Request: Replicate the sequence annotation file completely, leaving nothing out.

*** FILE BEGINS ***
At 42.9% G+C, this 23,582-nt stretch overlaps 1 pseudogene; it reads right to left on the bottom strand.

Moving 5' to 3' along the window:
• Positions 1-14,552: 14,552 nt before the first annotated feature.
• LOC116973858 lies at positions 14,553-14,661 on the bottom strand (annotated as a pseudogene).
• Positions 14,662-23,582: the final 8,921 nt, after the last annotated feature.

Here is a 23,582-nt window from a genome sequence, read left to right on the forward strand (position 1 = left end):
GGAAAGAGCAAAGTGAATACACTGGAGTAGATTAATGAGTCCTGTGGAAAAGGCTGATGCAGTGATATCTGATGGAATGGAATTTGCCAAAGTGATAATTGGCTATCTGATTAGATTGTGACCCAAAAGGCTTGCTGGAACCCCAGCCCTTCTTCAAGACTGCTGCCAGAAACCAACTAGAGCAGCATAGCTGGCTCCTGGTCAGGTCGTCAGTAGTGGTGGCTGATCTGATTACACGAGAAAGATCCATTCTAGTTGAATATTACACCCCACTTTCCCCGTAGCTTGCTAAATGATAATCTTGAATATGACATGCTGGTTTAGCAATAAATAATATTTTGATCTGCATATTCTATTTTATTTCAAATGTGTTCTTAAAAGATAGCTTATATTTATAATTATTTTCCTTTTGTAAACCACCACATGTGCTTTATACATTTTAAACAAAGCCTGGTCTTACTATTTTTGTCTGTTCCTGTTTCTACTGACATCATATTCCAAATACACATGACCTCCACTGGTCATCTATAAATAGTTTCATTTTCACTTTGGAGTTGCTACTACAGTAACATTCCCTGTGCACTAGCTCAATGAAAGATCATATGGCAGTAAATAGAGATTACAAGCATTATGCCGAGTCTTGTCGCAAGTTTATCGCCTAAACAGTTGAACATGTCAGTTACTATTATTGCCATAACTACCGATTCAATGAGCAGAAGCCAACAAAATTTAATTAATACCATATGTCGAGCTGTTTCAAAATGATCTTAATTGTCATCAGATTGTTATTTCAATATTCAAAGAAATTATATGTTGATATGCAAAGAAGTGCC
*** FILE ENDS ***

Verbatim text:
At 42.9% G+C, this 23,582-nt stretch overlaps 1 pseudogene; it reads right to left on the bottom strand.

Moving 5' to 3' along the window:
• Positions 1-14,552: 14,552 nt before the first annotated feature.
• LOC116973858 lies at positions 14,553-14,661 on the bottom strand (annotated as a pseudogene).
• Positions 14,662-23,582: the final 8,921 nt, after the last annotated feature.

Here is a 23,582-nt window from a genome sequence, read left to right on the forward strand (position 1 = left end):
GGAAAGAGCAAAGTGAATACACTGGAGTAGATTAATGAGTCCTGTGGAAAAGGCTGATGCAGTGATATCTGATGGAATGGAATTTGCCAAAGTGATAATTGGCTATCTGATTAGATTGTGACCCAAAAGGCTTGCTGGAACCCCAGCCCTTCTTCAAGACTGCTGCCAGAAACCAACTAGAGCAGCATAGCTGGCTCCTGGTCAGGTCGTCAGTAGTGGTGGCTGATCTGATTACACGAGAAAGATCCATTCTAGTTGAATATTACACCCCACTTTCCCCGTAGCTTGCTAAATGATAATCTTGAATATGACATGCTGGTTTAGCAATAAATAATATTTTGATCTGCATATTCTATTTTATTTCAAATGTGTTCTTAAAAGATAGCTTATATTTATAATTATTTTCCTTTTGTAAACCACCACATGTGCTTTATACATTTTAAACAAAGCCTGGTCTTACTATTTTTGTCTGTTCCTGTTTCTACTGACATCATATTCCAAATACACATGACCTCCACTGGTCATCTATAAATAGTTTCATTTTCACTTTGGAGTTGCTACTACAGTAACATTCCCTGTGCACTAGCTCAATGAAAGATCATATGGCAGTAAATAGAGATTACAAGCATTATGCCGAGTCTTGTCGCAAGTTTATCGCCTAAACAGTTGAACATGTCAGTTACTATTATTGCCATAACTACCGATTCAATGAGCAGAAGCCAACAAAATTTAATTAATACCATATGTCGAGCTGTTTCAAAATGATCTTAATTGTCATCAGATTGTTATTTCAATATTCAAAGAAATTATATGTTGATATGCAAAGAAGTGCC